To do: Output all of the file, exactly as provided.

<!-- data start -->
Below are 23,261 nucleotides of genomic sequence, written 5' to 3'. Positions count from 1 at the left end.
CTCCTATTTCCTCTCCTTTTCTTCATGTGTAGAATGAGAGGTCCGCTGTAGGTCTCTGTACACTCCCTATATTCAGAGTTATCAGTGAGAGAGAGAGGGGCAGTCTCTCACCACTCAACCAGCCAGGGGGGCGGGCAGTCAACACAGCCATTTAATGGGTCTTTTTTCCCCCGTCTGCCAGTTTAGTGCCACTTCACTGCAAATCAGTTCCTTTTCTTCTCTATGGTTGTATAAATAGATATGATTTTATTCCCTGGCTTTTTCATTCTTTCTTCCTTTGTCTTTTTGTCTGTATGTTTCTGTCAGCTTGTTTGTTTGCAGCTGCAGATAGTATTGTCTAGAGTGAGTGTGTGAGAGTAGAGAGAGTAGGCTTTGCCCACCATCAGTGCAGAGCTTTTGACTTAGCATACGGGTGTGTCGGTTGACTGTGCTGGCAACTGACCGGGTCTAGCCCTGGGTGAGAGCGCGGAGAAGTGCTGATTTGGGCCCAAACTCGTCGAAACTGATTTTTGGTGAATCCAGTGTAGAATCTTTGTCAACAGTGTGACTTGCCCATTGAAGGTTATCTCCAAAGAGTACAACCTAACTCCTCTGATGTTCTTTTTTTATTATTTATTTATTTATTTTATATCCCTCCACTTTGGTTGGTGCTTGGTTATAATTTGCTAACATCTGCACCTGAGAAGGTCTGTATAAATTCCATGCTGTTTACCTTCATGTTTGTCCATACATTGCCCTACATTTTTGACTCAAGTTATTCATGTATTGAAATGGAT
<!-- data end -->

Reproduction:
Below are 23,261 nucleotides of genomic sequence, written 5' to 3'. Positions count from 1 at the left end.
CTCCTATTTCCTCTCCTTTTCTTCATGTGTAGAATGAGAGGTCCGCTGTAGGTCTCTGTACACTCCCTATATTCAGAGTTATCAGTGAGAGAGAGAGGGGCAGTCTCTCACCACTCAACCAGCCAGGGGGGCGGGCAGTCAACACAGCCATTTAATGGGTCTTTTTTCCCCCGTCTGCCAGTTTAGTGCCACTTCACTGCAAATCAGTTCCTTTTCTTCTCTATGGTTGTATAAATAGATATGATTTTATTCCCTGGCTTTTTCATTCTTTCTTCCTTTGTCTTTTTGTCTGTATGTTTCTGTCAGCTTGTTTGTTTGCAGCTGCAGATAGTATTGTCTAGAGTGAGTGTGTGAGAGTAGAGAGAGTAGGCTTTGCCCACCATCAGTGCAGAGCTTTTGACTTAGCATACGGGTGTGTCGGTTGACTGTGCTGGCAACTGACCGGGTCTAGCCCTGGGTGAGAGCGCGGAGAAGTGCTGATTTGGGCCCAAACTCGTCGAAACTGATTTTTGGTGAATCCAGTGTAGAATCTTTGTCAACAGTGTGACTTGCCCATTGAAGGTTATCTCCAAAGAGTACAACCTAACTCCTCTGATGTTCTTTTTTTATTATTTATTTATTTATTTTATATCCCTCCACTTTGGTTGGTGCTTGGTTATAATTTGCTAACATCTGCACCTGAGAAGGTCTGTATAAATTCCATGCTGTTTACCTTCATGTTTGTCCATACATTGCCCTACATTTTTGACTCAAGTTATTCATGTATTGAAATGGAT